Undistract: An Attention Watchdog

I’m posting my distraction defeating program undistract today and wanted to explain how it came about and why I find it useful.

I have problems with attention. I’ve not been diagnosed with A.D.D. or anything but anyone who spent fifteen minutes in my office would realize that I am either utterly distracted or hyper-focused. These are pretty common traits amongst scientists and programmers – indeed, the tendency to hyper-focus is probably the same thing that programmers call “being in the zone”.

I have designed it to solve a particular problem – I tend to focus on my work once I get started, but I also focus equally well on non-work activities, in particular web browsing. It’s easy for me to let an hour (or eight!!) pass whilst, say, checking Slashdot repeatedly, without realizing that so much time has gone by. I designed undistract to gently pull me out of this focus-on-distraction to give me a chance to focus on my work.

The program works by monitoring what windows are open on my desktop. I use GNOME on Ubuntu Linux (I also test the program in KDE and XFCE) with multiple workspaces (also called virtual desktops). I tend to have them arranged like

  • Workspace 1: Browser, Email, IM windows, music player
  • Workspace 2: Couple of xterms on local machine
  • Workspace 3: SSH & VNC sessions to machines on the cluster at work
  • Workspace 4: gvim editing analysis code or LaTeX files.

Clearly, if I am doing useful work, I ought to be spending most (but not all) of my time on Workspaces 3 & 4. Workspace 2 tends to involve distractions but not entirely useless ones, as I do things like update the operating system, tweak configuration, backup my data etc. If, however, I am spending a lot of time on Workspace 1, it is safe to assume that I have become absorbed in some distraction, whether it be Slashdot, MySpace, eBay… whatever it is, I have a thesis to write so it’s probably not helpful.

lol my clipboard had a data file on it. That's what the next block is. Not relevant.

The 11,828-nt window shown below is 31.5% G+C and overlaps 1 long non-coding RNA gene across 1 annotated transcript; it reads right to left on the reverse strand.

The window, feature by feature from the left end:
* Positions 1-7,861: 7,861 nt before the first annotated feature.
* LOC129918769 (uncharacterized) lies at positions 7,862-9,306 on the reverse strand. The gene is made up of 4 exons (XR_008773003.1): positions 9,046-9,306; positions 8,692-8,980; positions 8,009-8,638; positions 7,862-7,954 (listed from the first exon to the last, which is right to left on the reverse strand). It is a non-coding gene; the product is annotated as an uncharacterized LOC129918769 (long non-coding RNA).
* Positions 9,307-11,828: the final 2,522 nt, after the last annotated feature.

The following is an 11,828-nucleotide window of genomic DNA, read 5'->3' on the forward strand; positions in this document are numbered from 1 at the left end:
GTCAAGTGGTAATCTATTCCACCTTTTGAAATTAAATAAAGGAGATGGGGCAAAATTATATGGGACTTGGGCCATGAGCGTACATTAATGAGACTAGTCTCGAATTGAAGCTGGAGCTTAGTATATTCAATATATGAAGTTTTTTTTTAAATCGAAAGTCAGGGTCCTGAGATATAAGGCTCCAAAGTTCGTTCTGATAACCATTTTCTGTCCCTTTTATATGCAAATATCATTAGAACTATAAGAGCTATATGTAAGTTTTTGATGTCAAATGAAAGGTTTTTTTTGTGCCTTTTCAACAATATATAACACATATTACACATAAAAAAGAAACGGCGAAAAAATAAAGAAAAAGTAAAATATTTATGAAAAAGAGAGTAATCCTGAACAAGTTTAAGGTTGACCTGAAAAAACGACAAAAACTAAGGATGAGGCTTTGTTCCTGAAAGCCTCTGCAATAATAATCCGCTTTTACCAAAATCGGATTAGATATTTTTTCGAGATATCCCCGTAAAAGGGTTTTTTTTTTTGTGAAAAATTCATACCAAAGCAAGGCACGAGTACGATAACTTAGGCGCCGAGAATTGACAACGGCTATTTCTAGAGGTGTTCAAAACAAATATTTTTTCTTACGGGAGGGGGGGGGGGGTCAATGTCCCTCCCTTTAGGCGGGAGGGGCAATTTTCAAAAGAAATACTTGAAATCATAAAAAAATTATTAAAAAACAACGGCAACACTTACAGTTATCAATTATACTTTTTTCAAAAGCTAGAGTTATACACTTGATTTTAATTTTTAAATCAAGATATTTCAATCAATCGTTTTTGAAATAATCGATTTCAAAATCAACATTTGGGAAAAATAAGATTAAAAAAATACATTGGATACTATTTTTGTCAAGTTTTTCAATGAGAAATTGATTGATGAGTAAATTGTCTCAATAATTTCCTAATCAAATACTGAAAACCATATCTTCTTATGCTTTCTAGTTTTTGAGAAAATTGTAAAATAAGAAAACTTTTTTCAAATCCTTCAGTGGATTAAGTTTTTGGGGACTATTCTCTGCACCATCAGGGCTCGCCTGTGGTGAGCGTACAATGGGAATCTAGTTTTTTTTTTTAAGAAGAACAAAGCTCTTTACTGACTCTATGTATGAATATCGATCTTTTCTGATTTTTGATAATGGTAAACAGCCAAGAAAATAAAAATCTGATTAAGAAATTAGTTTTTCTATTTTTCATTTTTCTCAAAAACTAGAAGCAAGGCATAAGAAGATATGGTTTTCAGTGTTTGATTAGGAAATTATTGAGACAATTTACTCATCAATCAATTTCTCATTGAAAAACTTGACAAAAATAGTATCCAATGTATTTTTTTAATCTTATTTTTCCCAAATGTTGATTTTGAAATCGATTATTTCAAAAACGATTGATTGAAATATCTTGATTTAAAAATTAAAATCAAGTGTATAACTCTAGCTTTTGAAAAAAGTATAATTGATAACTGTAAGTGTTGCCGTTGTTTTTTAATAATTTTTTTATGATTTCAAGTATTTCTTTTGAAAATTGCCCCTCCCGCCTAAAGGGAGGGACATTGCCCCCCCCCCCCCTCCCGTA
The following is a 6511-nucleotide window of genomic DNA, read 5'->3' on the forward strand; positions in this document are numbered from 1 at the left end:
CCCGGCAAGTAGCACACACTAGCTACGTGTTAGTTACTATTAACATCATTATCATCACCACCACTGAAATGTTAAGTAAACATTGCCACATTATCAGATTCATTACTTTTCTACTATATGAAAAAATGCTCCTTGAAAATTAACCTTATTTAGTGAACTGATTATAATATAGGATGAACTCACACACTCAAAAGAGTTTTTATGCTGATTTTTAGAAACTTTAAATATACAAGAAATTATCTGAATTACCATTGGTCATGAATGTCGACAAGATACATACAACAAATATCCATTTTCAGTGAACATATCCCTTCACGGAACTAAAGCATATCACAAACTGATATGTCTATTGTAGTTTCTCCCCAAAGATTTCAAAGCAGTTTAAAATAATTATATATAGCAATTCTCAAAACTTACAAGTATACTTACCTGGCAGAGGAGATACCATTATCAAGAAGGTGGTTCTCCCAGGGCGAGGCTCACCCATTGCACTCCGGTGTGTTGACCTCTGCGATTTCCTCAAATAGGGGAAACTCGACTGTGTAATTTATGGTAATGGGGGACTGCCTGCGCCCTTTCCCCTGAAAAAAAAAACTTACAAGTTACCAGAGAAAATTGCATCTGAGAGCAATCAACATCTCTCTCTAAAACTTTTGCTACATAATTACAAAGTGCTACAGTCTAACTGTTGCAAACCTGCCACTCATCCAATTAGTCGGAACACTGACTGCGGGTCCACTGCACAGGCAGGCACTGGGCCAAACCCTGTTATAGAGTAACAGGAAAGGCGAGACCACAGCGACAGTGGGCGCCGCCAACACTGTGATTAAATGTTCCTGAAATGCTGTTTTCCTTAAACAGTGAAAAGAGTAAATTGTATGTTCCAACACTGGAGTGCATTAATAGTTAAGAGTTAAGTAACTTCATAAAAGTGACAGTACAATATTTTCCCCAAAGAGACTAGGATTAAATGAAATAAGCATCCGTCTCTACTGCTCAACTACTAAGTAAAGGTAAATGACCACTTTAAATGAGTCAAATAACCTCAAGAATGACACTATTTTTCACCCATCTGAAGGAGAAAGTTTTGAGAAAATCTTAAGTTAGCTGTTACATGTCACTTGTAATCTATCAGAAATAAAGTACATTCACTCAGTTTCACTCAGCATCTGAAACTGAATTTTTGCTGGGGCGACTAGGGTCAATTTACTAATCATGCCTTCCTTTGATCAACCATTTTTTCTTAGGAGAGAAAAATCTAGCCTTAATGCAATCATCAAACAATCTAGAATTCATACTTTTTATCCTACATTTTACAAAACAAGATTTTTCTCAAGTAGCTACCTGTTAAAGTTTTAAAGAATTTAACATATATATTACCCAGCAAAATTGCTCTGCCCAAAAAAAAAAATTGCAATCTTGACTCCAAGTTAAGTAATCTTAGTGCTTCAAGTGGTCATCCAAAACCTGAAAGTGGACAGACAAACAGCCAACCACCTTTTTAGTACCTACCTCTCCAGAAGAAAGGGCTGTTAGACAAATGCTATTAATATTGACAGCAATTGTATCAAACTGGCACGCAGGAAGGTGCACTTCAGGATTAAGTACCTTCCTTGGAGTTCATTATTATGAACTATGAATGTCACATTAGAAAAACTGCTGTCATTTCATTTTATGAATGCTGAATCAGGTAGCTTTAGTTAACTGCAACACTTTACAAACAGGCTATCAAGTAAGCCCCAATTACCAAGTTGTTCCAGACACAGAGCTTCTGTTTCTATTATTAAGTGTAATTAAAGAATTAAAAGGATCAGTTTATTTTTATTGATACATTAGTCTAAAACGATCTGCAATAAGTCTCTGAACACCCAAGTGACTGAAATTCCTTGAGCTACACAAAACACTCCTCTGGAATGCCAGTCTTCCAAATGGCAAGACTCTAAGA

I do want to allow for those times when I’m in the flow, working on something, and I have to look up some documentation online. What I’m really trying to catch with Undistract are those times when you sit down to work, but just want to check your email, only to find someone emailed you a funny link, which led you to your browser, which led you to hover next to that open tab to Google News… if you have found this page, you know the story!

Undistract maintains a ‘nag level’ which is raised or lowered at intervals depending on whether the user has a browser open on the current workspace or not. The intervals for checking are not uniform, and when the nag level is low the checking occurs slowly, like every 10 minutes. If the user is still using a browser after that interval, then a message appears in front of all the open windows (using xosd) telling them to get to work, and the nag level is raised.

As the nag level increases, the interval between nags becomes shorter, up to a limit, by default 60 seconds. After the nag level passes a certain value, 6 by default, then the user is reminded to work by the xosd message but current workspace is changed. The user is free to change back to the browser and finish what they are doing, but after 60 seconds they will be bounced to a different desktop again.

If you think this could be helpful in helping with your own distractions, try undistract for a bit.